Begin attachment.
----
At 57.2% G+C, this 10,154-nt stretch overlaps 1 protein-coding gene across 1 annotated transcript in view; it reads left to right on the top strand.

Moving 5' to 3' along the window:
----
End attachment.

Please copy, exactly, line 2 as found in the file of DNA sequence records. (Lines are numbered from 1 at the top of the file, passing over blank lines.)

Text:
Moving 5' to 3' along the window: